How did “cherub” come to refer both to scary winged creatures and sweet, winged children? Angelic beings are made of energy and don’t actually have bodies, so any representation is symbolic — and symbols can change with time and circumstance. In the early 1400s, when Italian Sculptor Donatello saw Eros and Cupid — spirits of love and desire in classical mythology – depicted as cheeky, winged babies on ancient Greek and Roman funerary art, he was inspired to create charming child angels to embody the Christian spirit of God’s love. These figures were called “putto,” plural “putti” (from the Latin for “boy” or “child“), and they became a popular theme in art through the Renaissance. Often grouped closely around sacred figures in paintings, their arrangement suggested an important position in the angelic hierarchy. The English use of the word “cherub” to describe these characters appears to have evolved over time: the word originally signified the fierce cherubim of Ezekiel. Cherub was also occasionally used to describe someone with a red face. The Oxford English Dictionary’s earliest example of the adjective “cherubic” as meaning “like a child angel,” seems to date from the 1800s.

Today, whether they are “blessing” or “approaching,” cherub messengers bring gifts of continuity and connection to our church — in art evolved from Old Testament tradition that adorns our four supporting pillars, and Renaissance-style putti represented in our windows. Two post-Victorian winged-child sculptures — perched at the back of our church, near the doors to the Baptistry and the Choir — are quite possibly modeled on the youngest child of architect Henry Dagit or sculptor Adolfo de Nesti’s own baby son, born in 1908. And high in the choir loft, if you listen closely enough, perhaps you’ll hear ghost echoes from recent generations of “choir babies” – the young children of our choir members – warbling their own cherubic notes to our song.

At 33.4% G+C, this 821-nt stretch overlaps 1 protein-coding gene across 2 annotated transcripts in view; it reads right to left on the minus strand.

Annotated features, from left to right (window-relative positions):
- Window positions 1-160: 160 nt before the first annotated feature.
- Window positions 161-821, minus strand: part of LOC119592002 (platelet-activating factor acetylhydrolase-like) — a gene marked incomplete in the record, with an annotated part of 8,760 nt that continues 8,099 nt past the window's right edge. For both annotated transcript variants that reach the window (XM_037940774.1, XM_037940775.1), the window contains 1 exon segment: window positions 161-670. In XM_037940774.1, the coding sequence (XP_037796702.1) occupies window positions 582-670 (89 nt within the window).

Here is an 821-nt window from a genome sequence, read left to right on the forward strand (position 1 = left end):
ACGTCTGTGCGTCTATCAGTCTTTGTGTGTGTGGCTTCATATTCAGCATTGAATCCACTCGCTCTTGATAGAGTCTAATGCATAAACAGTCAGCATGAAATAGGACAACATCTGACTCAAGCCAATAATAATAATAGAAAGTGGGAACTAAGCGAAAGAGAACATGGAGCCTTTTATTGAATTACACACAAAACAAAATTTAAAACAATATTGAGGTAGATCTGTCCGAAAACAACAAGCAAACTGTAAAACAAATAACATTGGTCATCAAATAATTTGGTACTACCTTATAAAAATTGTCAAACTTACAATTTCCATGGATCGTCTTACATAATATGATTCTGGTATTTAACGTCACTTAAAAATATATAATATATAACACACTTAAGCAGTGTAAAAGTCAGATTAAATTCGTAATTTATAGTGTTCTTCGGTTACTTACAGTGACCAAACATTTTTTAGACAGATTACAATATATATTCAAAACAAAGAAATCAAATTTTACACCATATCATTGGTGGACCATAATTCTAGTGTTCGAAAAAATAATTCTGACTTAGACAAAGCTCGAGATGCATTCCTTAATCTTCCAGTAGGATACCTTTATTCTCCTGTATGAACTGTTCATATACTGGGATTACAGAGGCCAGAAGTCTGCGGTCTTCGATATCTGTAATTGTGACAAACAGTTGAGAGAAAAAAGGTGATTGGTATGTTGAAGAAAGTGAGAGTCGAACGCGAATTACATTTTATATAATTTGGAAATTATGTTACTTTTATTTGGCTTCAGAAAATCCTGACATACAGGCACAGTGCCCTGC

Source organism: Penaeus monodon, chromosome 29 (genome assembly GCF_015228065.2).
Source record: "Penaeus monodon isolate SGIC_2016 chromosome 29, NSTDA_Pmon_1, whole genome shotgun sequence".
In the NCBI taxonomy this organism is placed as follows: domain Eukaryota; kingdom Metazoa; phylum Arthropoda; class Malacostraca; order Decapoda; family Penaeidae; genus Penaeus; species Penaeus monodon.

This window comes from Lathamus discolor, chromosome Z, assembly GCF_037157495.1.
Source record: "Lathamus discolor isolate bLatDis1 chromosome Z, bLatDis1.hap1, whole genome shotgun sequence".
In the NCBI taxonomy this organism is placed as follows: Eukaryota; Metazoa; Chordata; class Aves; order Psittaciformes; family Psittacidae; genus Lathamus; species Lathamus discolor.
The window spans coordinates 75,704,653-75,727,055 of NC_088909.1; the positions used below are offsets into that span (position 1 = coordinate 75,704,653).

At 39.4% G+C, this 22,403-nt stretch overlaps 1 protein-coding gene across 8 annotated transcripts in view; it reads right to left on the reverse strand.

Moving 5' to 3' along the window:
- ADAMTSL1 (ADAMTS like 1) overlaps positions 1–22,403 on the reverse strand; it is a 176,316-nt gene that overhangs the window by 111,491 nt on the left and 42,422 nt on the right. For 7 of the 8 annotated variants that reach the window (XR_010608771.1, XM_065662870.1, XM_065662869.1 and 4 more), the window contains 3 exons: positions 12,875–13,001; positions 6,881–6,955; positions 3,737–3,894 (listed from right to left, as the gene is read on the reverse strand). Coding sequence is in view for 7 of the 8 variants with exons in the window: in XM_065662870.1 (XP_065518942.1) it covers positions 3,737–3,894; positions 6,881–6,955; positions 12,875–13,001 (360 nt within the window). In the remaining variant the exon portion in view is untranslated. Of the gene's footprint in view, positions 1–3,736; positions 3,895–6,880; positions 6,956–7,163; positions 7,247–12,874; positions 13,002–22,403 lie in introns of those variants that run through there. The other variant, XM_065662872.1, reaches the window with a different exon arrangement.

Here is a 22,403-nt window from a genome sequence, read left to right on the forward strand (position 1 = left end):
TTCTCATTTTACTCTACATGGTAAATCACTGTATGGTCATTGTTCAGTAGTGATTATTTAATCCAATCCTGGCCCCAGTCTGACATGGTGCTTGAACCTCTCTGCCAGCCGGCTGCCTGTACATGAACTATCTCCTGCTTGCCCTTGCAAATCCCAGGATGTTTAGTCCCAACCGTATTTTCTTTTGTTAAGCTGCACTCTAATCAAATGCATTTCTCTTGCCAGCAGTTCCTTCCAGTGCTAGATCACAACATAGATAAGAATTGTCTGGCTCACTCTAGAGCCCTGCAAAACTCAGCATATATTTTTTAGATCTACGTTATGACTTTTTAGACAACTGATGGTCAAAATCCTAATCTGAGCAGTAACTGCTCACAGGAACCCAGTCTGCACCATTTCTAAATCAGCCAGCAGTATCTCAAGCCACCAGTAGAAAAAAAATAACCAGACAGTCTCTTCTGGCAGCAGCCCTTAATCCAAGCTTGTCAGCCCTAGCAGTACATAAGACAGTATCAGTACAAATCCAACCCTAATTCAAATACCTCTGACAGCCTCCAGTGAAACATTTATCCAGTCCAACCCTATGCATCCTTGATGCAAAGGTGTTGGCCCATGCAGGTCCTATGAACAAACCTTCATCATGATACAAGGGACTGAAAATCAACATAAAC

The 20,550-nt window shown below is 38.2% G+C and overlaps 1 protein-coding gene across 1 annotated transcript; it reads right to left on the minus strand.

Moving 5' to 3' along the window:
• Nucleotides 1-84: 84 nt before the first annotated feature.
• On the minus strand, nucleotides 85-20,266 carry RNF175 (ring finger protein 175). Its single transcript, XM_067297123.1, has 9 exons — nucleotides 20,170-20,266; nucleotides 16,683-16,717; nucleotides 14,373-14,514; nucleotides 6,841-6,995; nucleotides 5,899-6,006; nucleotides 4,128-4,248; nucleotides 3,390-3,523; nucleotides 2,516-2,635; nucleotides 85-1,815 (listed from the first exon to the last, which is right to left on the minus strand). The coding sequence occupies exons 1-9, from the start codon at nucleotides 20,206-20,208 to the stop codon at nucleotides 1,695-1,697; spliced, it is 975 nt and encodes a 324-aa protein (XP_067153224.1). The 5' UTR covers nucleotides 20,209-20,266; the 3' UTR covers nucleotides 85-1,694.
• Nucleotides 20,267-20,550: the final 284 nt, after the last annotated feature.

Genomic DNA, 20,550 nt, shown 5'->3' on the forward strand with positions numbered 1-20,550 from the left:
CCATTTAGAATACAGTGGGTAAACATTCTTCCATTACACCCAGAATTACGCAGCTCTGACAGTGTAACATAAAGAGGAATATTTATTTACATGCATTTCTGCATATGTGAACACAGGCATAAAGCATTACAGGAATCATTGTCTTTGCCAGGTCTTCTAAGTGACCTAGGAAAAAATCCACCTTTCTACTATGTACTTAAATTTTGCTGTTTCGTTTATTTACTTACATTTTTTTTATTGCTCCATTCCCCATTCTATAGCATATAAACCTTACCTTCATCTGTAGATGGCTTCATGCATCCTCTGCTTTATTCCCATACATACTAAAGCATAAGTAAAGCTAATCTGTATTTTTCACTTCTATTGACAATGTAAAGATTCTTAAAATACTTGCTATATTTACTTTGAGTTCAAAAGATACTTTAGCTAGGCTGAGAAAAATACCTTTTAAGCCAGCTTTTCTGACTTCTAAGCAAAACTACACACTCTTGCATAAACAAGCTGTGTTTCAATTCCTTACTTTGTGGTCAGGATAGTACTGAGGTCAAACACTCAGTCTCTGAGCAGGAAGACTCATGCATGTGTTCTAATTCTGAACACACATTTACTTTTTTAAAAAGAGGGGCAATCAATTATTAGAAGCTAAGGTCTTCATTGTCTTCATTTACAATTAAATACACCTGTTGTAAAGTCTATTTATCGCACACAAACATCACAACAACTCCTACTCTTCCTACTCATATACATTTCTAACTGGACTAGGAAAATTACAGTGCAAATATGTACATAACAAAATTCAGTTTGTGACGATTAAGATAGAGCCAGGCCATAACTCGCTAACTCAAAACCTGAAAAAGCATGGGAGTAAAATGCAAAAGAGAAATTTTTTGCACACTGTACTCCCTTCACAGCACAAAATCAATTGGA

Color OUR Collections!

Launched by The New York Academy of Medicine Library in 2016, #ColorOurCollections is an annual coloring festival on social media during which libraries, museums, archives and other cultural institutions around the world share free coloring content featuring images from their collections.

 In past years, our SFDS Parish History Archives has contributed stained-glass windows and other church details to color, and 1920s parish bulletin advertising art. This year’s parish coloring book celebrates parish organizations and activities of yesteryear. Check out all the new offerings for 2021 – from SFDS to Drexel University to the Vatican Libraries and beyond at https://library.nyam.org/colorourcollections/

Here’s our 2021 coloring book:http://library.nyam.org/colorourcollections/wp-content/uploads/sites/5/2021/01/sfds-2021-coloring-parish-activiities.pdf

Saint James Minor